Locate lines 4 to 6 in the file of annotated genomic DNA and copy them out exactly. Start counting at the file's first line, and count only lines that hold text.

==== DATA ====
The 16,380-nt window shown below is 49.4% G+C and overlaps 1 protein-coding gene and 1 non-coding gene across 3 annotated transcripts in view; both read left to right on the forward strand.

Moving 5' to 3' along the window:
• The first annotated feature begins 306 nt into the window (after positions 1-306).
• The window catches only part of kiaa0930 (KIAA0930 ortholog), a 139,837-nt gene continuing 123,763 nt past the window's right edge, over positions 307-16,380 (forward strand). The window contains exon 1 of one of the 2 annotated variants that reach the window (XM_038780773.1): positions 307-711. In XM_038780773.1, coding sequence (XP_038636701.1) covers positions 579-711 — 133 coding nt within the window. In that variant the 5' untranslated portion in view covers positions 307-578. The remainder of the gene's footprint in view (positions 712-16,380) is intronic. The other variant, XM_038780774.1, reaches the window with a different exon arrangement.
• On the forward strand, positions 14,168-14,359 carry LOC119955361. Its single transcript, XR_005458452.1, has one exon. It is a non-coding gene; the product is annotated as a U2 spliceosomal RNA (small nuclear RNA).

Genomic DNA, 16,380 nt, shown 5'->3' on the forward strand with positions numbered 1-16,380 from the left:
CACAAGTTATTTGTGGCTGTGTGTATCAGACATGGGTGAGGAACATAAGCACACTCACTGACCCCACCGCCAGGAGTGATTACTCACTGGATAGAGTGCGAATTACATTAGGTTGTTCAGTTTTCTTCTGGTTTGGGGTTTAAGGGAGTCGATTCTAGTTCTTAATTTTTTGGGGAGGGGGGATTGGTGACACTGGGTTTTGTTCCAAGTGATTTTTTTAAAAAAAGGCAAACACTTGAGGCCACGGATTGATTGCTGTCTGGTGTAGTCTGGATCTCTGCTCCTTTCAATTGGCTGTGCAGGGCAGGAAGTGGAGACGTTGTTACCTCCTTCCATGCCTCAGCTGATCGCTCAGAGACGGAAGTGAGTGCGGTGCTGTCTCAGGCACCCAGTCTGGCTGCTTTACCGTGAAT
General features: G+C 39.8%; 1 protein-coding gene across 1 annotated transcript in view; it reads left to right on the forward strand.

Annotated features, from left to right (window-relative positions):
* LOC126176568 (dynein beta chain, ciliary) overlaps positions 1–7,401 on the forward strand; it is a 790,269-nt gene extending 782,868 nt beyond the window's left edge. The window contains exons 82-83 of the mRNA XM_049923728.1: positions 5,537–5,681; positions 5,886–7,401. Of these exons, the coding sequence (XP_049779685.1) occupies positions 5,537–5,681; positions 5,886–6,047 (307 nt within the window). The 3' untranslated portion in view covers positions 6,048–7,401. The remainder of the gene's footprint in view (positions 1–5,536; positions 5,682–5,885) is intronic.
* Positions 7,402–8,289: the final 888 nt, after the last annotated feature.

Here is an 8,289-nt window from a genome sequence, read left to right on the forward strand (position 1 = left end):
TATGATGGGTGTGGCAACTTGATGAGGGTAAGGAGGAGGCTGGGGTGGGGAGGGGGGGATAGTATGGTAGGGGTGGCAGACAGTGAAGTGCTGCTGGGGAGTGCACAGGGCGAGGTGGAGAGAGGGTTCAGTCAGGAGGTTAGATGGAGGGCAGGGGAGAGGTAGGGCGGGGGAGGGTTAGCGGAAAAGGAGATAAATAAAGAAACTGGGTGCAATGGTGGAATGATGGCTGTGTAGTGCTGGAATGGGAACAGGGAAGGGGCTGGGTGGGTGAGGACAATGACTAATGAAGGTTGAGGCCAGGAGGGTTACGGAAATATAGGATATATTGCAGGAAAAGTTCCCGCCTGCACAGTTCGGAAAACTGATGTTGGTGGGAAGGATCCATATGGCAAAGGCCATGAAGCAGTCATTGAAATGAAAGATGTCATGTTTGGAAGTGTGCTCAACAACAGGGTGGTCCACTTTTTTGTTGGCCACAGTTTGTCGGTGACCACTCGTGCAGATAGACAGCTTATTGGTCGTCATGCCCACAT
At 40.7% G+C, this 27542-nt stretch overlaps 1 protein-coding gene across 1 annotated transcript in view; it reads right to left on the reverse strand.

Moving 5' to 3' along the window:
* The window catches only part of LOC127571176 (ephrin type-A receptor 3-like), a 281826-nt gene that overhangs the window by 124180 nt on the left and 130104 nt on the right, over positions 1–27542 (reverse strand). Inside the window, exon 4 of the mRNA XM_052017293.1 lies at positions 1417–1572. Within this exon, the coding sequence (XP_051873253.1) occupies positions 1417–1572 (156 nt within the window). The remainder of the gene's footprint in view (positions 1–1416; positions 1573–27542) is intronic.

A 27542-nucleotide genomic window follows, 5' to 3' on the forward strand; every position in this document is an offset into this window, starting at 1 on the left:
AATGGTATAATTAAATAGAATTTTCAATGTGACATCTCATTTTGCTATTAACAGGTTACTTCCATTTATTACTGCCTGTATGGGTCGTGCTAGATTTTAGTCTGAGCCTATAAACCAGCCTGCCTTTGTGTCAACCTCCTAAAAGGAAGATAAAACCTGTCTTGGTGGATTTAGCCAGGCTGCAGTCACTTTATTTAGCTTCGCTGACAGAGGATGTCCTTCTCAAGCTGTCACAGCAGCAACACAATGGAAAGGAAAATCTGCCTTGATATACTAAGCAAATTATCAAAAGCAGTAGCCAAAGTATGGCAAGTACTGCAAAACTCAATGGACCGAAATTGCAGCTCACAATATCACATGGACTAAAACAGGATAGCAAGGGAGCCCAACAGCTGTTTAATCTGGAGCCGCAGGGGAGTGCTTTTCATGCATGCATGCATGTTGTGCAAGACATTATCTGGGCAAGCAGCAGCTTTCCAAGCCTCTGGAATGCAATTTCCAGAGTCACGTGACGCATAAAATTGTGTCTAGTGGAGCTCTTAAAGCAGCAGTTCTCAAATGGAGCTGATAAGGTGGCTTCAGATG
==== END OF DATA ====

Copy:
• The window catches only part of kiaa0930 (KIAA0930 ortholog), a 139,837-nt gene continuing 123,763 nt past the window's right edge, over positions 307-16,380 (forward strand). The window contains exon 1 of one of the 2 annotated variants that reach the window (XM_038780773.1): positions 307-711. In XM_038780773.1, coding sequence (XP_038636701.1) covers positions 579-711 — 133 coding nt within the window. In that variant the 5' untranslated portion in view covers positions 307-578. The remainder of the gene's footprint in view (positions 712-16,380) is intronic. The other variant, XM_038780774.1, reaches the window with a different exon arrangement.
• On the forward strand, positions 14,168-14,359 carry LOC119955361. Its single transcript, XR_005458452.1, has one exon. It is a non-coding gene; the product is annotated as a U2 spliceosomal RNA (small nuclear RNA).

Genomic DNA, 16,380 nt, shown 5'->3' on the forward strand with positions numbered 1-16,380 from the left: